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The Truth and Nothing But

Gideon Levy
Gideon Levy
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Mohammed Bakri at the Lod District Court, February 6, 2020.
Mohammed Bakri at the Lod District Court, February 6, 2020.Credit: Ilan Assayag
Gideon Levy
Gideon Levy

If Mohammad Bakri’s film “Jenin, Jenin” is banned from being shown in Israel, then every television news broadcast will have to be banned too. In nearly every broadcast, there is more propaganda, slander, exaggeration, psychological repression and lying than in Bakri’s wonderful, genuine and heart-wrenching film. I watched it again Tuesday. Memories of the Jenin refugee camp resurface, along with the atrocities, the tears, the pain and disaster, as well as the Israeli army’s crimes.

The group of Israeli reservist soldiers who are sensitive about their honorable reputation and who over the years have hounded Bakri should therefore be thanked. Thanks to them, Bakri’s film has been alive and kicking for 20 years and is now gaining new success. Since the Lod District Court’s decision on Monday, there has been a sharp increase in the viewership of “Jenin, Jenin” on the Palestine Film Institute’s website.

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Lod District Court Judge Halit Silash, who handed down the dark, primitive, draconian and anti-democratic decision, should also be thanked. Thanks to her, the situation has been revealed in its full ugliness: An Israeli court is banning the showing of a documentary film. Judge Silash is in charge of the truth, and she knows what happened and didn’t happen in the Jenin refugee camp in 2002.

There’s even symbolic significance to the location of her courthouse. Lod – Lydda, as it was known before Israel’s establishment – knows a thing or two about massacres, ethnic cleansing, discrimination and dispossession. Now there’s also a judge in Lod who is silencing people and surrendering to soldiers who participated in a criminal raid and who, in their great impudence, dared to sue for defamation.

This says it all: None of the soldiers who participated in the raid in Jenin faced a trial for their crimes. It was only the person who documented them – who gave the pain and suffering a camera and a microphone – who was placed on the pillory. Israel also never paid compensation to any of the residents of the camp whose lives and homes it destroyed. It was only Bakri who is being required to pay compensation – to a soldier for his three seconds in the film.

Judge Silash was good enough to set out the parameters of this distorted Israeli morality, and should be thanked for it. But the biggest thanks has to go to Bakri, a brave, noble artist, who paid an unbearably heavy price for his film. The day will come when “Jenin, Jenin” is shown in every school as a mandatory lesson on Israeli civics and history.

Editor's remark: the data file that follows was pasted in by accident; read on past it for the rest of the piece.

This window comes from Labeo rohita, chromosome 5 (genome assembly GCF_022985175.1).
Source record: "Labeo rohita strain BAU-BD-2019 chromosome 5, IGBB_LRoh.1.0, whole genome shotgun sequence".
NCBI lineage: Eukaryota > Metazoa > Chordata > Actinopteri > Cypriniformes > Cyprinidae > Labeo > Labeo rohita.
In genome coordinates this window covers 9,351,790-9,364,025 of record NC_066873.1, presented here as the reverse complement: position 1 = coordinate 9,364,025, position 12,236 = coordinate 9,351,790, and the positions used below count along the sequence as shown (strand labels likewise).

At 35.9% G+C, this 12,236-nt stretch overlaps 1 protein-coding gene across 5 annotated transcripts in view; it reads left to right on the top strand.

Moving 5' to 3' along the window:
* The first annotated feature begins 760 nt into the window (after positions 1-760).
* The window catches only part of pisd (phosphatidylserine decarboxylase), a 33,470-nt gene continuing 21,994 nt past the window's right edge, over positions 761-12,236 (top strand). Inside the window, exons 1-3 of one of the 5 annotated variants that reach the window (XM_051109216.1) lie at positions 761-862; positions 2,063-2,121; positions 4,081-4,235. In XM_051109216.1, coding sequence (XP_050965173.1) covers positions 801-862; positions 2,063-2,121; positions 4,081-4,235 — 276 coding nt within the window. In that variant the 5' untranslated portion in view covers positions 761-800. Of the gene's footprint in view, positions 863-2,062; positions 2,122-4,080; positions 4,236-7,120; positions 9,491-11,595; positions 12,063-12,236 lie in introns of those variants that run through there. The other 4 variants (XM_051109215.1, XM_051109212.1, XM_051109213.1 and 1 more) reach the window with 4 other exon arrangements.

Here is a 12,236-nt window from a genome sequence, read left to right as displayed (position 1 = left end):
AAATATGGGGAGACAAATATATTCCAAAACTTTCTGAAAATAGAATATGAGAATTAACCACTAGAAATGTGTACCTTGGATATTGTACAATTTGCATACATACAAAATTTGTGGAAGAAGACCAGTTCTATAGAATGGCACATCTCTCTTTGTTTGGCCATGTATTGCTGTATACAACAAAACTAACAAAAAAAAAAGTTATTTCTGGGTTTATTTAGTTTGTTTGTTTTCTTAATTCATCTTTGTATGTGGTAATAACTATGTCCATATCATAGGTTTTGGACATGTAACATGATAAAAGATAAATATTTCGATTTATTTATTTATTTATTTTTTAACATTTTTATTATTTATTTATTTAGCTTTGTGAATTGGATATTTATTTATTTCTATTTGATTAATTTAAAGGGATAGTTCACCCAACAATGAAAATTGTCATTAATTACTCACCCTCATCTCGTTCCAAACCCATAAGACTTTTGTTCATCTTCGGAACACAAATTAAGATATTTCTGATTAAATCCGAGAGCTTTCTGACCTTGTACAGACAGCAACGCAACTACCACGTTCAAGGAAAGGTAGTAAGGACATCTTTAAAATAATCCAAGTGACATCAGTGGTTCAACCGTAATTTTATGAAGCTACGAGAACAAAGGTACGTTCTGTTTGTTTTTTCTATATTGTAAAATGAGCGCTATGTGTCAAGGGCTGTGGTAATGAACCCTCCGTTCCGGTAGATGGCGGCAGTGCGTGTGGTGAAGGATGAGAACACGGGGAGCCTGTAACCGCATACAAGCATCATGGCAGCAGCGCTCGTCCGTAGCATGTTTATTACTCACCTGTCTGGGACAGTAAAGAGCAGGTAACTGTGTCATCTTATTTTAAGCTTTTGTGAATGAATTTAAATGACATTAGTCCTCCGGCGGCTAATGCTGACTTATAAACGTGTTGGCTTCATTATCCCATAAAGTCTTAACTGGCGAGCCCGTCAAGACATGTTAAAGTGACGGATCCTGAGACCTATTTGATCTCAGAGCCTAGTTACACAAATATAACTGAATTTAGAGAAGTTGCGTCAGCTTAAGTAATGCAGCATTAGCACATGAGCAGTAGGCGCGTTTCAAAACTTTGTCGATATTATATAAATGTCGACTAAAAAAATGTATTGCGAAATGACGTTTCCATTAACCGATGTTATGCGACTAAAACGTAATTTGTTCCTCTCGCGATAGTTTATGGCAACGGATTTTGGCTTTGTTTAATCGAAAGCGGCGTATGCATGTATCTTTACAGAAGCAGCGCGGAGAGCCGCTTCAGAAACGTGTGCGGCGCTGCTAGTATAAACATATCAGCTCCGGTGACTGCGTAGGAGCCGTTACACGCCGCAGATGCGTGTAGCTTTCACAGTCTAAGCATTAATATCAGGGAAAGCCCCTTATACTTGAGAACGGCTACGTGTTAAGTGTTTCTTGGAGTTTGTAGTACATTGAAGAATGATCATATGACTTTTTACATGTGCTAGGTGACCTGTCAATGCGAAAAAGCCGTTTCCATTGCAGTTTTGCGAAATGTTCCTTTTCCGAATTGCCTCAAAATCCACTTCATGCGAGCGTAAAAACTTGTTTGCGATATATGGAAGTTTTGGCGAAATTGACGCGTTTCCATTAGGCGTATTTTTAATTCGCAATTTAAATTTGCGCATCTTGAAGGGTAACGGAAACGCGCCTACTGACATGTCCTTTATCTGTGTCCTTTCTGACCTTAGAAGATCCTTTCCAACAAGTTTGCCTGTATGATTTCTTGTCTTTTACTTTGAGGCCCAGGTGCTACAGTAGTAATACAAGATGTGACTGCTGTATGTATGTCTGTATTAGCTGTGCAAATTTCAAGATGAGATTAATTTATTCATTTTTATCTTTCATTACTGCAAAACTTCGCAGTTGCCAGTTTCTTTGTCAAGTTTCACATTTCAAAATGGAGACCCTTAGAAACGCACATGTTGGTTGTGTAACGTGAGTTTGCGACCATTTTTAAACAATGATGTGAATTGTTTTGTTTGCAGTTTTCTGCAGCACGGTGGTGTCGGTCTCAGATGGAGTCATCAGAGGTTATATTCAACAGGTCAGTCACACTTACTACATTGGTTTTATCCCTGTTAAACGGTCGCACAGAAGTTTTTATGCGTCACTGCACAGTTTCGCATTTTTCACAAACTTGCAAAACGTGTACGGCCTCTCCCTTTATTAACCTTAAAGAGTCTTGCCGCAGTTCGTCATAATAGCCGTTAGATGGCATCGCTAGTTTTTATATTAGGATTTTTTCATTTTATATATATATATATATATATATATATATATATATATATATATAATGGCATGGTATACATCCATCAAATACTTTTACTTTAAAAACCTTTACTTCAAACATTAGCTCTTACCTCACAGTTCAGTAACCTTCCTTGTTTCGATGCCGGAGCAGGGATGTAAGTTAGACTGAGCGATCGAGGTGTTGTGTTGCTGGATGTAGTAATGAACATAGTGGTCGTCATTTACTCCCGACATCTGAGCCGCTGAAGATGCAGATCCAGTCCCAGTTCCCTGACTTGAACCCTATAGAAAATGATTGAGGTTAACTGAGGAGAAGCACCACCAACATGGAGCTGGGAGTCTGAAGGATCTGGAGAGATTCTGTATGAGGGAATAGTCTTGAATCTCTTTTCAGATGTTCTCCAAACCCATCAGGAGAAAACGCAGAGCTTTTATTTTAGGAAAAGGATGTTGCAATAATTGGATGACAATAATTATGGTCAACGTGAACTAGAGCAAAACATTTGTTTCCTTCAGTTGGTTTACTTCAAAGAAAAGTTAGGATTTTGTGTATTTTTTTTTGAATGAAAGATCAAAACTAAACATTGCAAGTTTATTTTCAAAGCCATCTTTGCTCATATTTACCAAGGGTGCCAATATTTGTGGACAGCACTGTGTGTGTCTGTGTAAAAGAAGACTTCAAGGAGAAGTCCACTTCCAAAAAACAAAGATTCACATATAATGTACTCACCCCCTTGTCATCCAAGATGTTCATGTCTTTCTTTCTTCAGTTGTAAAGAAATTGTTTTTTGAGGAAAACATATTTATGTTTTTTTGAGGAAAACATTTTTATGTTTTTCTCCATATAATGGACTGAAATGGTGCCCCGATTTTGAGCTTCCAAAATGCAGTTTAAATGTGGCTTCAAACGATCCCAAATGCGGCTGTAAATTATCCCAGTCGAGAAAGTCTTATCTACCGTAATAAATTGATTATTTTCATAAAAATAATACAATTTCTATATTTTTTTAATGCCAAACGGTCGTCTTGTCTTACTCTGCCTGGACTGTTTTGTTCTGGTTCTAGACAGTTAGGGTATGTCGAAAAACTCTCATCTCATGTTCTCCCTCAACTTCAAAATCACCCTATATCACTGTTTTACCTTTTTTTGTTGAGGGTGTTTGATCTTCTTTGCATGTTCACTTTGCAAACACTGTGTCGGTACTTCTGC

Bakri went to Jenin to listen to the pain, which burst forth from everyone who spoke. There may have been exaggeration from some of them, perhaps even lies. But the irony is that, thanks to them, we have been exposed to the truth. If it had not been for the scandal over the film, it would not have been in the spotlight. The truth burst forth in every scene, as did the proven war crimes, which no one spoke about – not the judge from Lod nor the justice-seeking reservists.

Were the pictures of the terrifying destruction of the camp a lie? Were the accounts of Israeli army shelling of the hospital – a war crime – defamatory? Were the tears not genuine? Was the unbelievable suffering of human beings who have been refugees two or three times over fake news?

Were the children rummaging through the ruins that had been their homes the product of imagination? Was the doctor who witnessed the death of his son an actor? Was the rubble a Hollywood set?

But how can we compare all of that to the suffering of the plaintiff in the court case, reserve Lt. Col. Nissim Magnaji, who is now to receive compensation? After all, on Tuesday, the Yedioth Ahronoth daily recounted how Israeli soldiers had distributed food to children in the camp after demolishing their homes.

There was no war crime mentioned in the film that the army did not commit in Jenin, prior to Jenin or after Jenin. Did the army not fatally shoot Ibrahim Abu-Turia, a double amputee in a wheelchair at the border fence in Gaza? Did the army not kill 344 children in Gaza in Operation Cast Lead in late 2008 and early 2009 or 549 children in Operation Protective Edge in 2014? Were these not war crimes?

Every time the Israeli media reports on the occupation, it mostly doesn’t report. And when it does so, it relies on lies, half-truths and propaganda generated by the Israeli army spokesman and the settlers. From now on, it will be possible to sue the media for defamation, for defaming the truth, and also to ban its dissemination. Judge Silash would approve.

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